Pharmacological Intervention and Pain Management
The primary goal of treatment of each patient suffering from disc herniation is to help relieve pain and other symptoms. If your pain is mild to moderate, your doctor may recommend over-the-counter drugs such as aspirin, ibuprofen, acetaminophen, and naproxen. However, if your pain is long-term or severe, narcotic pain relief may be necessary for a short period until your symptoms are managed. Muscle relaxants may also be prescribed for muscle spasms.
Exercise caution in taking any prescribed medication, and take medication only as prescribed. Remember, taking more medication than necessary will not resolve the structural damage of your herniated disc. In addition, it could also have undesirable side effects and lead to drug dependence.
Ask your prescribing physician or pharmacist for more information about your medication, its therapeutic use and its side effects. Be sure to inform them of any allergies and current prescribed or over-the-counter medications. In addition, continue to take your medication for as long as prescribed. Do not stop taking your medicine unless your doctor tells you to do so.
Non-Steroidal Anti-Inflammatory Drugs (NSAIDs)
These are medications with analgesic (pain reducing) and fever reducing properties. They are useful for patients with disc herniation, as they help reduce inflammation and swelling and thereby reduce pain.
However, chronic use of over-the-counter and prescribed NSAIDs should be closely monitored by your doctor. Long-term use increases your risk of potential problems such as internal bleeding and/or stomach upset. In addition, some NSAIDs such as naproxen, ibuprofen and aspirin are not suitable for patients who have a history of ulcers and cardiac problems.
Oral and Epidural Corticosteroids
Corticosteroids are drugs that have effective anti-inflammatory properties. They may be given orally, injected into the spinal canal (epidural), or introduced adjacent to the nerve to treat herniated disc symptoms. Epidural and spinal nerve corticosteroids can be used by patients who have symptoms of nerve root compression/inflammation, and whose symptoms have not improved after several weeks of non-surgical treatment.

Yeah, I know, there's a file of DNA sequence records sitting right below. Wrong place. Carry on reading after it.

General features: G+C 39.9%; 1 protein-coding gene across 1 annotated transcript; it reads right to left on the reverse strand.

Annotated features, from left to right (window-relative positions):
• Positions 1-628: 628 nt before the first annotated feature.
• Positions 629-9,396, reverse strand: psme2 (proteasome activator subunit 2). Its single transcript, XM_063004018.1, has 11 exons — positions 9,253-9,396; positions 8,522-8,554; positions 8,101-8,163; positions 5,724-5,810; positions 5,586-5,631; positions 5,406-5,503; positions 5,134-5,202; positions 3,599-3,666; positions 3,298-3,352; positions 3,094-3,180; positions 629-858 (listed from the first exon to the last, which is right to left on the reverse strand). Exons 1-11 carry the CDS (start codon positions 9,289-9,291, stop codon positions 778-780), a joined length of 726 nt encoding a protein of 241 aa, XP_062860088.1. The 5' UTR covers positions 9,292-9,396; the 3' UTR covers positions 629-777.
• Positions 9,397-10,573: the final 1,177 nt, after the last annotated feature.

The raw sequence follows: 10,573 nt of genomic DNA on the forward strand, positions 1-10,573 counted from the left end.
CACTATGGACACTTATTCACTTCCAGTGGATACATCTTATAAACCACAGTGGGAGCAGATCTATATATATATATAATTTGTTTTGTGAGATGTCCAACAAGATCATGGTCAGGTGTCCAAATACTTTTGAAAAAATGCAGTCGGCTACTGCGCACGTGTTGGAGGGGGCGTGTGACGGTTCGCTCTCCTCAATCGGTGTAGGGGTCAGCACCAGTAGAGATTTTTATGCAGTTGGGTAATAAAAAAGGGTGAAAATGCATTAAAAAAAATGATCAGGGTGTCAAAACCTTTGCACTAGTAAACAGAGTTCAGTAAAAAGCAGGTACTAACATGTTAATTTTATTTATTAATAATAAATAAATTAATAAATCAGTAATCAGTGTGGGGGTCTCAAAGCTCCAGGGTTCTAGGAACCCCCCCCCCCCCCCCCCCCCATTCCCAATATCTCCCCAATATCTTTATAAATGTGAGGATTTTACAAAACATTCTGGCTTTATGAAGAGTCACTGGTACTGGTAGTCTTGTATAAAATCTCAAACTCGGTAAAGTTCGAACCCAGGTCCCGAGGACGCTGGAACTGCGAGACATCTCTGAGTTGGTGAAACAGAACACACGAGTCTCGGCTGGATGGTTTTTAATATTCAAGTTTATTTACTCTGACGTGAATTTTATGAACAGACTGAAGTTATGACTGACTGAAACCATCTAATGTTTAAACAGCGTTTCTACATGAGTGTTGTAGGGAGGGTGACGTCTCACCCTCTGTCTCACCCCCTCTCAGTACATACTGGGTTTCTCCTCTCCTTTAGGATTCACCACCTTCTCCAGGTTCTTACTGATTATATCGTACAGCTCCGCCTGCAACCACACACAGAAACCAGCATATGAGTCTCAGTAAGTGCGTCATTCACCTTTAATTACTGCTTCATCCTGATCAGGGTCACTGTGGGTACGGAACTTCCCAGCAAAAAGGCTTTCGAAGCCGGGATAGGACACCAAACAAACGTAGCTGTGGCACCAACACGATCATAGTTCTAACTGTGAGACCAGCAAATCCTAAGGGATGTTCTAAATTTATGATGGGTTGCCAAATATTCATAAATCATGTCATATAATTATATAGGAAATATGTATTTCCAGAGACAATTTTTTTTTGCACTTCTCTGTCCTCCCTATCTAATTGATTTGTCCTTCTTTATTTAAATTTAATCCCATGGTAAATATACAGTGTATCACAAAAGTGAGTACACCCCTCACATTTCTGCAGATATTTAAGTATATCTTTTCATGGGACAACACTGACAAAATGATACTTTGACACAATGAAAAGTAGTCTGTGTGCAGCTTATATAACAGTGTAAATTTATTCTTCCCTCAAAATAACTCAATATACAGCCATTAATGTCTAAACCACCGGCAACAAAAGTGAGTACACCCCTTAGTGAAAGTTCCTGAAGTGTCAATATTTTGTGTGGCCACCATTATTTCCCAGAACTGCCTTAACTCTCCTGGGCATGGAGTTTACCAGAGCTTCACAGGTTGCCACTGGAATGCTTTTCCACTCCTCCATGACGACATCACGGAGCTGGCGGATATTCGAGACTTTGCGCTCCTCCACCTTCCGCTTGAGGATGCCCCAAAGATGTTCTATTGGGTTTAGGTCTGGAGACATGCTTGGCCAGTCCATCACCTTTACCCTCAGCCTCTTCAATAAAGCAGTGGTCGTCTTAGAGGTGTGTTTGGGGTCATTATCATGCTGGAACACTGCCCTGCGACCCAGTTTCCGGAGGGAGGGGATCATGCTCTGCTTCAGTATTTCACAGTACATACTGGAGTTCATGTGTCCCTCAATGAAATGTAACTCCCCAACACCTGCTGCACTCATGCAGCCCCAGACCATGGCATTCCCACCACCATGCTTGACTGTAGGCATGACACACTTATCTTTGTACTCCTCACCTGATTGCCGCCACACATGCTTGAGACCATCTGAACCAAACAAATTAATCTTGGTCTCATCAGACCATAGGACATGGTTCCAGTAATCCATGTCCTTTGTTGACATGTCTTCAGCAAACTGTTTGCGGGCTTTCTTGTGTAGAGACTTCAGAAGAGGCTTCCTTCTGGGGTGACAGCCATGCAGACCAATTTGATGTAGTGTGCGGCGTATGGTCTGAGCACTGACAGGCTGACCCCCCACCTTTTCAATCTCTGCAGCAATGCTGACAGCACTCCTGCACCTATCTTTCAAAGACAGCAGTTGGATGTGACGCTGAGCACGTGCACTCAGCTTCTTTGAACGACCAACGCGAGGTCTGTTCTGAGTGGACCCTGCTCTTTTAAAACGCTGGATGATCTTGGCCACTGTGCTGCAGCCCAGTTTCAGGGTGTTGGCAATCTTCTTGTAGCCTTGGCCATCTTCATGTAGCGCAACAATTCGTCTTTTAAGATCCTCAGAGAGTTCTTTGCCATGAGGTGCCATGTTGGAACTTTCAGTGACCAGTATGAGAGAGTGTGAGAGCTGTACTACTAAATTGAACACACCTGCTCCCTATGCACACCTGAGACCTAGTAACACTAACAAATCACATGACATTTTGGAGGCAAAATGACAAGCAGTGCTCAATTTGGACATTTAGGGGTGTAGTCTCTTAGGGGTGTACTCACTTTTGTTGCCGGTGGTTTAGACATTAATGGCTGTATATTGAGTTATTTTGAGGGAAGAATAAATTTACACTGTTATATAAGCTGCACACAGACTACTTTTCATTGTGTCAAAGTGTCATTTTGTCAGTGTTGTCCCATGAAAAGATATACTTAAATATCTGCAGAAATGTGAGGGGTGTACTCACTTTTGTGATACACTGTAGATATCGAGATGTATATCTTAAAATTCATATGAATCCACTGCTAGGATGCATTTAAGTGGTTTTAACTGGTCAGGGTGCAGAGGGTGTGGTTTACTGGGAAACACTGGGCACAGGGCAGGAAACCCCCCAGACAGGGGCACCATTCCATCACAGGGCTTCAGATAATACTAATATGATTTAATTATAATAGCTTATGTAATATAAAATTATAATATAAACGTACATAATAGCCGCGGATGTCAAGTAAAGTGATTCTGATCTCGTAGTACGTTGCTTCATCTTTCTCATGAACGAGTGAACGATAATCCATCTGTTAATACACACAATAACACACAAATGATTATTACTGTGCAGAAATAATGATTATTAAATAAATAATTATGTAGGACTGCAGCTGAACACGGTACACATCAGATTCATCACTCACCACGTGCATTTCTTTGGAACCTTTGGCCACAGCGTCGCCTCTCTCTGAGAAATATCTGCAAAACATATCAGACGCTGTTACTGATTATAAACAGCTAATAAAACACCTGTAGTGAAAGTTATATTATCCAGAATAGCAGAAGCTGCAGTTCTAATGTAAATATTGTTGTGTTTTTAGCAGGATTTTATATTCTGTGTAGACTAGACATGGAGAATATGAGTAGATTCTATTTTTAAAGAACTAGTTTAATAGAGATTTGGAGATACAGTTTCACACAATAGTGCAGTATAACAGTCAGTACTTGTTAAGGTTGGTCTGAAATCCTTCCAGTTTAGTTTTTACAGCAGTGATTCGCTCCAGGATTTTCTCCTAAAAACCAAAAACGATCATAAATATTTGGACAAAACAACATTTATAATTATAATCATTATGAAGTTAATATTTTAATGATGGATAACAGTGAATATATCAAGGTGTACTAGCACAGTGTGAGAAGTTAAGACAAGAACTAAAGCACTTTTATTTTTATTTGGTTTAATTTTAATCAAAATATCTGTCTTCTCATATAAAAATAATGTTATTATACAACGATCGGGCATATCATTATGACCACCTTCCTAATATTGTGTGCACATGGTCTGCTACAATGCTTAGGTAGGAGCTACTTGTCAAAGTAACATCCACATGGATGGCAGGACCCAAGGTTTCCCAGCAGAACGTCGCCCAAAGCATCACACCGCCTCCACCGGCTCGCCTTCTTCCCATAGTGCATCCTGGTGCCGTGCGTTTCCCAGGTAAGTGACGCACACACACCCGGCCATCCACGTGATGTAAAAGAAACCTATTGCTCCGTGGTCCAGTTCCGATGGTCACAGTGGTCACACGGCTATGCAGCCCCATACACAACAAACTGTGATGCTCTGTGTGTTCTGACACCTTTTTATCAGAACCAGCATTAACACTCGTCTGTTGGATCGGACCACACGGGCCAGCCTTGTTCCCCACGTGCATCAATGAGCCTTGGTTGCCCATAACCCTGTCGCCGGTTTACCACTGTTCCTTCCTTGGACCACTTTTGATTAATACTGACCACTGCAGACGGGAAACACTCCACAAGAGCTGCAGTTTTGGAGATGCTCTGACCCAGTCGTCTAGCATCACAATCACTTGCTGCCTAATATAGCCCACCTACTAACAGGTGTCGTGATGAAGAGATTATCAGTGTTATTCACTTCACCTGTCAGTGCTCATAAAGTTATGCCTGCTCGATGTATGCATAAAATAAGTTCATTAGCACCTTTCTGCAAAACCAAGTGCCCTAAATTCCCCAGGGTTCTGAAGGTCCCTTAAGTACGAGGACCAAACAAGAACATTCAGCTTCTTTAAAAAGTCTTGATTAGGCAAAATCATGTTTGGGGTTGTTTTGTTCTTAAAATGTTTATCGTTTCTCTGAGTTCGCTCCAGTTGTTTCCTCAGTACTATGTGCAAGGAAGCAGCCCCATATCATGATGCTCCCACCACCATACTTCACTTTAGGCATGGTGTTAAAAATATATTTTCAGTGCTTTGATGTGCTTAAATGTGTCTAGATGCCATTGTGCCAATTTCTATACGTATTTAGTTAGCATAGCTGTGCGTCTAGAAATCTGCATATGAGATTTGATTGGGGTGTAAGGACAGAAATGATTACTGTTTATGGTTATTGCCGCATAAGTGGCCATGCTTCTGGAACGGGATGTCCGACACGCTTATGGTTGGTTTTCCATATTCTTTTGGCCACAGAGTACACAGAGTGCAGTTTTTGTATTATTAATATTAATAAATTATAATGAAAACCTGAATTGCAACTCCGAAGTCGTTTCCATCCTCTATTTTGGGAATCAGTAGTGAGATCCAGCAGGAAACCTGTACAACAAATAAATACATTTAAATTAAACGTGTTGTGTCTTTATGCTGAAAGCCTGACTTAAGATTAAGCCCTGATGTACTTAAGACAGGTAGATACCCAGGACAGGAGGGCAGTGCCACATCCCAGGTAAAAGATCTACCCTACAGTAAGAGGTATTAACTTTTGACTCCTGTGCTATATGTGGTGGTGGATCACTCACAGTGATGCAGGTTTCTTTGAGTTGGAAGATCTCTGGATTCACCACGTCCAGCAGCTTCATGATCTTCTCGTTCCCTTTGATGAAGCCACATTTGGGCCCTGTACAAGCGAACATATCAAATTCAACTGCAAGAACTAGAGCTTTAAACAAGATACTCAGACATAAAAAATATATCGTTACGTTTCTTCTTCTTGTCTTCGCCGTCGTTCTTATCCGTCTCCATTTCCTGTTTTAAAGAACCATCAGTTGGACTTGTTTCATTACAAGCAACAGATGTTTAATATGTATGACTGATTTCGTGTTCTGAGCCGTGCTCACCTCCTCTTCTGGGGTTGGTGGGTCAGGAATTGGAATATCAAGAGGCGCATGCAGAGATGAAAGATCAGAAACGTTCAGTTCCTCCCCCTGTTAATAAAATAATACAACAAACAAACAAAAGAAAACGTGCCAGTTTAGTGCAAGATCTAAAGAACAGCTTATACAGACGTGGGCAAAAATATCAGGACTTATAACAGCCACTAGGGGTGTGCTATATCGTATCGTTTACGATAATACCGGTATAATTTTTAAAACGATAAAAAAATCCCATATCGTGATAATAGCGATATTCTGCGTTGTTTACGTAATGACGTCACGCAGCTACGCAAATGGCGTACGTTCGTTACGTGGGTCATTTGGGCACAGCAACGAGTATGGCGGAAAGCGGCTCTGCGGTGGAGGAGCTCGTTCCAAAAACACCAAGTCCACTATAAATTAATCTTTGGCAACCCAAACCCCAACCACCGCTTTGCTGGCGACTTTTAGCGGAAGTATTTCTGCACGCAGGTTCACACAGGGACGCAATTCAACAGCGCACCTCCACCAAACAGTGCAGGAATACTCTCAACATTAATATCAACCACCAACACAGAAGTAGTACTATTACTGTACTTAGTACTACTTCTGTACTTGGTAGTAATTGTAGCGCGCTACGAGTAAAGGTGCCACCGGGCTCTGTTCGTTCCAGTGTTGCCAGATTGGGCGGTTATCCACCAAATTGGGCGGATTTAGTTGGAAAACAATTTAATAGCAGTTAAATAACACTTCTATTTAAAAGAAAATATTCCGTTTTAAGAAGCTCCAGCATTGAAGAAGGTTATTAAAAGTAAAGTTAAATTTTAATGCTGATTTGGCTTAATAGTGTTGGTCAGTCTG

In some cases, oral and epidural corticosteroids may delay or eliminate the need for surgery. However, long-term or repeated use of these drugs may cause serious side effects such as headaches, dizziness, increased leg and back pain, infectious or non-infectious inflammation of the spinal tissues and damage to nerve roots after multiple injections. These treatments should be administered by a trained professional as a part of a comprehensive treatment regimen.
Trigger Point Injection
A trigger point injection is a procedure performed to relieve or reduce the vertebral pain caused by trigger points, or knots of muscle that form when muscles remain contracted. Local anesthesia (usually combined with corticosteroids) is introduced directly into the muscle or soft tissue along the affected herniated disk. This is an outpatient procedure that does not require hospital admission. However, as with other pain medications, trigger point injections do not provide a permanent structural cure for herniated discs.